Kay Blair understands what immigrant families need when they arrive
November 11, 2008
By NICHOLAS DAVIS
Statistics Canada predicts that by 2017, 95% of Canada’s visible minority population will be living in large cities.
Three-quarters of those people will set up residence in Vancouver (18%), Montreal (11%) and Toronto (45%).
Many of that 45% who will make up Toronto’s visible minority population will be new immigrants to the country. What makes Toronto such an attractive destination for many new immigrants is the ability to find large populations of people who speak their language, follow their customs and can help them with accommodations, education and employment.
Despite these advantages, many new visible minority immigrants still face many challenges while adapting to their new lives in this city.
“Besides struggling to socially integrate into the greater Toronto community, the biggest need for many new immigrants is finding meaningful employment and affordable housing,” says Kay Blair, executive director of Community MicroSkills Development Centre. “Many of the people we work with need to experience some level of economic security, and that includes finding a good job and having a roof over their heads for their families, before they can even begin to deal with some of the other challenges they may face.”
Based in Rexdale, MicroSkills provides settlement, training, employment and self-employment services to women, immigrants, visible minorities and youth. Blair has been the executive director at Microskills since 1988. Under her leadership, MicroSkills has grown from a staff of five and a budget of $300,000, to a staff of 50 with a $4.5 million budget.
Blair places a special emphasis on dealing with the needs of low-income women. This is an area near and dear to her heart because she understands their struggle on a personal level.
“I grew up in Jamaica where my mom raised nine children,” says Blair. “She never had a lot of money, but she had lots of compassion and she raised us on the principles of hard work and compassion for self and others. My mom also taught us not to fear anything and to be prepared to take some risks if you are going to be true to yourself as a person.”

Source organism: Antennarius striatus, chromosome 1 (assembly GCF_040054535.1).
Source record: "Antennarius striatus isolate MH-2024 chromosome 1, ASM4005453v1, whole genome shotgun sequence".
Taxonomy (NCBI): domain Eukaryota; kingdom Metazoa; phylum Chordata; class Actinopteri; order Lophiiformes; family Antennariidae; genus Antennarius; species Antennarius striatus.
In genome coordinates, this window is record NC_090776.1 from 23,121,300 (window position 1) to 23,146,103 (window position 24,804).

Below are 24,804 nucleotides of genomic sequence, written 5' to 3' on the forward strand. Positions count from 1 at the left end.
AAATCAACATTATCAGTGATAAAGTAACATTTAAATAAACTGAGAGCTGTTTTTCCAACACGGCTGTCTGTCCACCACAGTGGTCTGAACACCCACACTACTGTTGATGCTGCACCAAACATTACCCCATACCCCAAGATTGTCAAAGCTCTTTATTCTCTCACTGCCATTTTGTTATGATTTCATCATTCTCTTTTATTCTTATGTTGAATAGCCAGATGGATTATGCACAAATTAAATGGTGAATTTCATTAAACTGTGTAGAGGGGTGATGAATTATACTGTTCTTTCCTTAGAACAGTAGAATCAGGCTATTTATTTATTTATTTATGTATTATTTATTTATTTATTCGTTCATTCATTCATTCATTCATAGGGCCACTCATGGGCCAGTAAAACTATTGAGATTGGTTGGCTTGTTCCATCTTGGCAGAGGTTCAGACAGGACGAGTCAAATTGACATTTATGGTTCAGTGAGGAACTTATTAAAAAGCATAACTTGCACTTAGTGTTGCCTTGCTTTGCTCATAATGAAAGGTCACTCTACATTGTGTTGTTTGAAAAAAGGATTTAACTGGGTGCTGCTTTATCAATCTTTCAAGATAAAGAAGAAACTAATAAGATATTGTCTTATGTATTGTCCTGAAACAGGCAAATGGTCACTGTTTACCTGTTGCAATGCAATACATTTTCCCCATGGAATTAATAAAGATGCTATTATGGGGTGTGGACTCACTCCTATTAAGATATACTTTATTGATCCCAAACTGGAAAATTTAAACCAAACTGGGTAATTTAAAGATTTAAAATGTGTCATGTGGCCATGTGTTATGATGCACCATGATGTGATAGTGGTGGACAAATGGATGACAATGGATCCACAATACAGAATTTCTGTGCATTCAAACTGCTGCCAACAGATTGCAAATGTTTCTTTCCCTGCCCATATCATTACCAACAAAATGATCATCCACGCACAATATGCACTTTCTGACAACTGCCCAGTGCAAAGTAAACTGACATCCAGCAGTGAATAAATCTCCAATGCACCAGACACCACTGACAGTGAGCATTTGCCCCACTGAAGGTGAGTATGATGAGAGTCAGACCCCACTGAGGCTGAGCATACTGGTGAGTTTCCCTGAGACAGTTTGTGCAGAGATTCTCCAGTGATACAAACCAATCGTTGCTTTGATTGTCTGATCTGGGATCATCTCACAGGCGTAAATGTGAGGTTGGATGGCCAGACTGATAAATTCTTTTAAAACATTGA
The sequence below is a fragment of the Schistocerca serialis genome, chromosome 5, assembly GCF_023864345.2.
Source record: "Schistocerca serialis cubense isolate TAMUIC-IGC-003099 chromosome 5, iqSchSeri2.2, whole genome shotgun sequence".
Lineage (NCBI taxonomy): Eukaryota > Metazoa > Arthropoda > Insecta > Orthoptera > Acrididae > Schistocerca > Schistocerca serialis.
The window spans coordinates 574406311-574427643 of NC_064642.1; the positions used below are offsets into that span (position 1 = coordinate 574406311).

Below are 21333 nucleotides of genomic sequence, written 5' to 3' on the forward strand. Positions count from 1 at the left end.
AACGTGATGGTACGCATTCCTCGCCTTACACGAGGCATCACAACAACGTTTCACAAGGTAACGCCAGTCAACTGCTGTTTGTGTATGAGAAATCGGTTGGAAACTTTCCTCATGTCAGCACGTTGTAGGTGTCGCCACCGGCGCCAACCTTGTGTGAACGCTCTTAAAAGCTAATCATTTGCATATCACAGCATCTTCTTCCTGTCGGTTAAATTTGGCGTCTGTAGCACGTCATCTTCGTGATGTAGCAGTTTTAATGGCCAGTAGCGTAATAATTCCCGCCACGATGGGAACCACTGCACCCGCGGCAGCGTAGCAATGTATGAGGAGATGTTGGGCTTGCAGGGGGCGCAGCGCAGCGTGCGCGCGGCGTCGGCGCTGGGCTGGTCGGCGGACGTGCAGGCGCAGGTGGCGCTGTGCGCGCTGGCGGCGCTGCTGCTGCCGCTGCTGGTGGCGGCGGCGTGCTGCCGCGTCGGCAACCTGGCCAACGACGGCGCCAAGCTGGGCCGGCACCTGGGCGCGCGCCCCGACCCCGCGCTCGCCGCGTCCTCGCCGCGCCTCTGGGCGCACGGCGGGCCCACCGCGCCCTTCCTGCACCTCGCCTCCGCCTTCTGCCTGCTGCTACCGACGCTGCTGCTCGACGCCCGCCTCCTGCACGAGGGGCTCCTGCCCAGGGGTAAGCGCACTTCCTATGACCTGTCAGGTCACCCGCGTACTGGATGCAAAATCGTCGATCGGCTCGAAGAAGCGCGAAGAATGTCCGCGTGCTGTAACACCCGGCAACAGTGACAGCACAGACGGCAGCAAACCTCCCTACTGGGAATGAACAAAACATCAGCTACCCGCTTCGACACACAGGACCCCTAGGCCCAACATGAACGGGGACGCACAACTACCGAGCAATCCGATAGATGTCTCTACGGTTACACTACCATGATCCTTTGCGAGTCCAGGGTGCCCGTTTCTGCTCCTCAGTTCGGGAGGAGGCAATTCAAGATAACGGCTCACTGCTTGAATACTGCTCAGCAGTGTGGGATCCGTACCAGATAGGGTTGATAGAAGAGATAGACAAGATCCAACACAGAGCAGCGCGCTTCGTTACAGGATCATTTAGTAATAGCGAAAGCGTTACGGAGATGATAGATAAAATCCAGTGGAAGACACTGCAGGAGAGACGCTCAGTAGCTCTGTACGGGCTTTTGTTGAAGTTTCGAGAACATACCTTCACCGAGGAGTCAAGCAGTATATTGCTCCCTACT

Blair heeded her mother’s advice when in 1976 she immigrated to Toronto with her young family.
Her experiences of resettling and struggling to find a good job, resonates in her work with immigrant and visible minority women.
Blair has won numerous awards for the innovative programs she has created to help immigrant women improve their lives, including establishing the first self-employment program in Canada for low-income women to start their own businesses and starting The Women’s Technology Institute, which provides training for low-income women to access meaningful employment in the Information Technology sector.
Blair is equally committed to removing the barriers preventing at-risk youths in Toronto from finding success.
“Too many of our young people are not being invested in,” says Blair, who holds an MBA with a specialization in leadership from Royal Roads University and is currently working towards her doctorate in education at the University of Toronto.
“I believe if we invest in young people, regardless of race, and treat them with respect and care, a lot of good things can happen for them.”
Good things are about to happen for the young people from Jane-Finch and Jamestown who recently participated in MicroSkills’ Youth Express Project. Thirteen youths were taught the techniques of modern batik art. The artwork they created will be turned into a 2009 calendar. Their original batik artwork will be on display Nov. 16-19 at City Hall.
“Publicizing their work is a way of bringing the broader community together to see the great dividends of a small investment,” says Blair. “It also lets people see the work of a few young people that society has written off.”
Reference: Toronto Sun